Look at our Journey: Prompting the Marginalism of Superior Utility with a Higher Subjective Value to Motivate Management Student Meta-Learning Processes

Paul Cook*

*Corresponding author for this work

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Abstract

Improving perceptions of graduate utility is fundamental to Higher Education’s employability and skills agenda. However, utility enhancement is a ubiquitous consequence of all learning. Therefore, motivating students to engage in deep learning to improve their utility is problematic. Using the student voice, in this article, I explain how prompts endorsing marginalism as a benefit of attaining superior utility with higher subjective value informed and motivated meta-learning approaches. Drawing on data from an ethnography and interpretive phenomenology situated in the unique learning environment of the COVID-19 pandemic, findings reveal students were motivated to seek utility attainment opportunities that marginally enhanced self-perceptions, transferability of learning, and employability. This article is among the first to explain why the attainment of knowledge and can-do competencies associated with marginalism, superior utility, and higher subjective value, motivates learners’ present and future time perspectives.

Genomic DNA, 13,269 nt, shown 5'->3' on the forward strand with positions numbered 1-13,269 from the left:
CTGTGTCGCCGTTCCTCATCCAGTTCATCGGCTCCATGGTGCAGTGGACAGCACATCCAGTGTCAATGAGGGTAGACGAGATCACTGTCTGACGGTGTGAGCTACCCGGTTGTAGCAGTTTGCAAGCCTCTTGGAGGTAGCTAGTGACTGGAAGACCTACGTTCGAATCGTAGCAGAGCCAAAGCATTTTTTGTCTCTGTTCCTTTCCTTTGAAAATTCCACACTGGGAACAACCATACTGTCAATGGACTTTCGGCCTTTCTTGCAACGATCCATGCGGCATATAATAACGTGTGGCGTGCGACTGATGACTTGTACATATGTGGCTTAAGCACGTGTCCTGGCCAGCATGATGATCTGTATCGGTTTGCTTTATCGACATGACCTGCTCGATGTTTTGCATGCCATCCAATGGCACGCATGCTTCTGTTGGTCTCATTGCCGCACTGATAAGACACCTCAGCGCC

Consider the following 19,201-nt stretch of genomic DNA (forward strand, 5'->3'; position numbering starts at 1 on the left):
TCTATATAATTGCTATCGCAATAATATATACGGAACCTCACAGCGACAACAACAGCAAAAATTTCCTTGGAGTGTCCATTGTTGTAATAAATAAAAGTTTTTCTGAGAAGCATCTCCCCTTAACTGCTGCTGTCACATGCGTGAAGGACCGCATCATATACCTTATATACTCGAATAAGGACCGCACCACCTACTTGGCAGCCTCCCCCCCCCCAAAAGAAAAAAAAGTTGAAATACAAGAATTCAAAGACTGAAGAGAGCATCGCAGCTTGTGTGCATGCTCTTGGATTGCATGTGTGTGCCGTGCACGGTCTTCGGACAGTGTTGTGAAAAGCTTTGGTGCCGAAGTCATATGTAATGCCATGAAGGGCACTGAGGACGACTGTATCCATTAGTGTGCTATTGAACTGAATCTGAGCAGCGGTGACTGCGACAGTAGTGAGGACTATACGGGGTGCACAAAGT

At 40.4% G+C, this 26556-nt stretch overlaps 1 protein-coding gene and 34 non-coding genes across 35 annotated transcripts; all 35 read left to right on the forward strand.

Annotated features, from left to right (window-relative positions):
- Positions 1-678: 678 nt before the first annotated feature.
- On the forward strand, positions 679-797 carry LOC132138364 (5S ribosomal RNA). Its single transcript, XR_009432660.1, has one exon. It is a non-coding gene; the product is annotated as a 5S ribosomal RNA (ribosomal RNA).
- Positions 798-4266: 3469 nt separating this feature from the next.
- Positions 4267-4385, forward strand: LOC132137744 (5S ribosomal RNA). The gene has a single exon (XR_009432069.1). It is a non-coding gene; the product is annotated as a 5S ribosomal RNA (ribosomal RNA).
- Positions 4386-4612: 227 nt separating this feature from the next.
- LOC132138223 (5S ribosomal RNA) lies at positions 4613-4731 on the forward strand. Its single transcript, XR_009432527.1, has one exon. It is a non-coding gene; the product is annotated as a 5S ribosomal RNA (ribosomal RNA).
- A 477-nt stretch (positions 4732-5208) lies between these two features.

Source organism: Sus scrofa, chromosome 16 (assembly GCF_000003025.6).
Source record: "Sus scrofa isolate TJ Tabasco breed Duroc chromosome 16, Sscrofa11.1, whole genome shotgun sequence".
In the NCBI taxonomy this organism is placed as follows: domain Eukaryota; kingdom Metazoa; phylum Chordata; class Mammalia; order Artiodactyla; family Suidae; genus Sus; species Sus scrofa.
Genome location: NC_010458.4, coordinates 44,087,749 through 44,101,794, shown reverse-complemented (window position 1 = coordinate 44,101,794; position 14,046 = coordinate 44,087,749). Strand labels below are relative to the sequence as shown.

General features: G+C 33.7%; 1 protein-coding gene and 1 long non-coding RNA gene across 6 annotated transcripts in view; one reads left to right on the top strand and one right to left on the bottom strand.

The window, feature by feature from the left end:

Original languageEnglish
Number of pages28
JournalJournal of Management Education
Early online date21 Jun 2022
DOIs
Publication statusE-pub ahead of print - 21 Jun 2022

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